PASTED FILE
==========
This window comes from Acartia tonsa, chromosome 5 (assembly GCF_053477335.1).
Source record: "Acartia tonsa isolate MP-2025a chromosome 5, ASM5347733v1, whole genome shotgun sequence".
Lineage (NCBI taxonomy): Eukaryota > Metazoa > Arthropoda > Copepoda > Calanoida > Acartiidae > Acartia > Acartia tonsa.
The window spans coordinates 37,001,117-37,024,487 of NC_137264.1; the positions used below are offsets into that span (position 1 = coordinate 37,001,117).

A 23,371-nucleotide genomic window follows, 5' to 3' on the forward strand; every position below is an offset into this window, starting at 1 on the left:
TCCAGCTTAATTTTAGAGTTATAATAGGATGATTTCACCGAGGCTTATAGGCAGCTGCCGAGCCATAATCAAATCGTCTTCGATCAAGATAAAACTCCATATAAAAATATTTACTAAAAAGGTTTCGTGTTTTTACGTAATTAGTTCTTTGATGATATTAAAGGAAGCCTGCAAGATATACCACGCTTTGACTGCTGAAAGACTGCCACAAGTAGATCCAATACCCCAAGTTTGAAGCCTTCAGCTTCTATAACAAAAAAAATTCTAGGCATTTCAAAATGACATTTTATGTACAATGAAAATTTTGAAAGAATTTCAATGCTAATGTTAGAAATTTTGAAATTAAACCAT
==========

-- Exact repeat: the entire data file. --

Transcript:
This window comes from Acartia tonsa, chromosome 5 (assembly GCF_053477335.1).
Source record: "Acartia tonsa isolate MP-2025a chromosome 5, ASM5347733v1, whole genome shotgun sequence".
Lineage (NCBI taxonomy): Eukaryota > Metazoa > Arthropoda > Copepoda > Calanoida > Acartiidae > Acartia > Acartia tonsa.
The window spans coordinates 37,001,117-37,024,487 of NC_137264.1; the positions used below are offsets into that span (position 1 = coordinate 37,001,117).

A 23,371-nucleotide genomic window follows, 5' to 3' on the forward strand; every position below is an offset into this window, starting at 1 on the left:
TCCAGCTTAATTTTAGAGTTATAATAGGATGATTTCACCGAGGCTTATAGGCAGCTGCCGAGCCATAATCAAATCGTCTTCGATCAAGATAAAACTCCATATAAAAATATTTACTAAAAAGGTTTCGTGTTTTTACGTAATTAGTTCTTTGATGATATTAAAGGAAGCCTGCAAGATATACCACGCTTTGACTGCTGAAAGACTGCCACAAGTAGATCCAATACCCCAAGTTTGAAGCCTTCAGCTTCTATAACAAAAAAAATTCTAGGCATTTCAAAATGACATTTTATGTACAATGAAAATTTTGAAAGAATTTCAATGCTAATGTTAGAAATTTTGAAATTAAACCAT